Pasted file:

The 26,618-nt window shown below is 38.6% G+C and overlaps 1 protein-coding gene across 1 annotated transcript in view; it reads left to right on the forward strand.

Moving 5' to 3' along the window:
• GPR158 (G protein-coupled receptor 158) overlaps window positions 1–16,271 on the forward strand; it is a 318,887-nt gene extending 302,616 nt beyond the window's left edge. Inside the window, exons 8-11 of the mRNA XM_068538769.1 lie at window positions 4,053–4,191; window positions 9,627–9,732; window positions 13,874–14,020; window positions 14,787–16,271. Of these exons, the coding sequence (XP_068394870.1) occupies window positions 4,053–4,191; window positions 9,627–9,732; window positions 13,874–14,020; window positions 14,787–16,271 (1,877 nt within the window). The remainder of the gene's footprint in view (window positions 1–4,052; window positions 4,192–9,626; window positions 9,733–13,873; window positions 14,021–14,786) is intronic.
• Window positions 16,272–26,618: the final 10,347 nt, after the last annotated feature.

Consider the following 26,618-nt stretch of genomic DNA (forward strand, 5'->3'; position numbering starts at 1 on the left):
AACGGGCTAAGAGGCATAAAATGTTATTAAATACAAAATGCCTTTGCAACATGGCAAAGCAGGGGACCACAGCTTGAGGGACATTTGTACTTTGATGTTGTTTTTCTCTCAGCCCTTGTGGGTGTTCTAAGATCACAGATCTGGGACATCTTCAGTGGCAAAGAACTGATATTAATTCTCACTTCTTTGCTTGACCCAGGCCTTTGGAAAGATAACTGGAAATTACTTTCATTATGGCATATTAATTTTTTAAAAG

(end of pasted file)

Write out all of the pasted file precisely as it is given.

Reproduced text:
The 26,618-nt window shown below is 38.6% G+C and overlaps 1 protein-coding gene across 1 annotated transcript in view; it reads left to right on the forward strand.

Moving 5' to 3' along the window:
• GPR158 (G protein-coupled receptor 158) overlaps window positions 1–16,271 on the forward strand; it is a 318,887-nt gene extending 302,616 nt beyond the window's left edge. Inside the window, exons 8-11 of the mRNA XM_068538769.1 lie at window positions 4,053–4,191; window positions 9,627–9,732; window positions 13,874–14,020; window positions 14,787–16,271. Of these exons, the coding sequence (XP_068394870.1) occupies window positions 4,053–4,191; window positions 9,627–9,732; window positions 13,874–14,020; window positions 14,787–16,271 (1,877 nt within the window). The remainder of the gene's footprint in view (window positions 1–4,052; window positions 4,192–9,626; window positions 9,733–13,873; window positions 14,021–14,786) is intronic.
• Window positions 16,272–26,618: the final 10,347 nt, after the last annotated feature.

Consider the following 26,618-nt stretch of genomic DNA (forward strand, 5'->3'; position numbering starts at 1 on the left):
AACGGGCTAAGAGGCATAAAATGTTATTAAATACAAAATGCCTTTGCAACATGGCAAAGCAGGGGACCACAGCTTGAGGGACATTTGTACTTTGATGTTGTTTTTCTCTCAGCCCTTGTGGGTGTTCTAAGATCACAGATCTGGGACATCTTCAGTGGCAAAGAACTGATATTAATTCTCACTTCTTTGCTTGACCCAGGCCTTTGGAAAGATAACTGGAAATTACTTTCATTATGGCATATTAATTTTTTAAAAG